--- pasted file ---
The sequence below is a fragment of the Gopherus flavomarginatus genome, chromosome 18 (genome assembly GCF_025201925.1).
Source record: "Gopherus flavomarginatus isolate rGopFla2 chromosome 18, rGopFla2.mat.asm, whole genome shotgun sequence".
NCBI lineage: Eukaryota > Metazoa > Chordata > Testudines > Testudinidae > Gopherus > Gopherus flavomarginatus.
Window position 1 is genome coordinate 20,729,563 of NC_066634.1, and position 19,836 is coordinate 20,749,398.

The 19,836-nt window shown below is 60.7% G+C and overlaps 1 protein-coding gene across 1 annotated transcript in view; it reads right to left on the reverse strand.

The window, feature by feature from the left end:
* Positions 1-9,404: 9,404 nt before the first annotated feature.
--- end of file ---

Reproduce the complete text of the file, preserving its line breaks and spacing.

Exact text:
The sequence below is a fragment of the Gopherus flavomarginatus genome, chromosome 18 (genome assembly GCF_025201925.1).
Source record: "Gopherus flavomarginatus isolate rGopFla2 chromosome 18, rGopFla2.mat.asm, whole genome shotgun sequence".
NCBI lineage: Eukaryota > Metazoa > Chordata > Testudines > Testudinidae > Gopherus > Gopherus flavomarginatus.
Window position 1 is genome coordinate 20,729,563 of NC_066634.1, and position 19,836 is coordinate 20,749,398.

The 19,836-nt window shown below is 60.7% G+C and overlaps 1 protein-coding gene across 1 annotated transcript in view; it reads right to left on the reverse strand.

The window, feature by feature from the left end:
* Positions 1-9,404: 9,404 nt before the first annotated feature.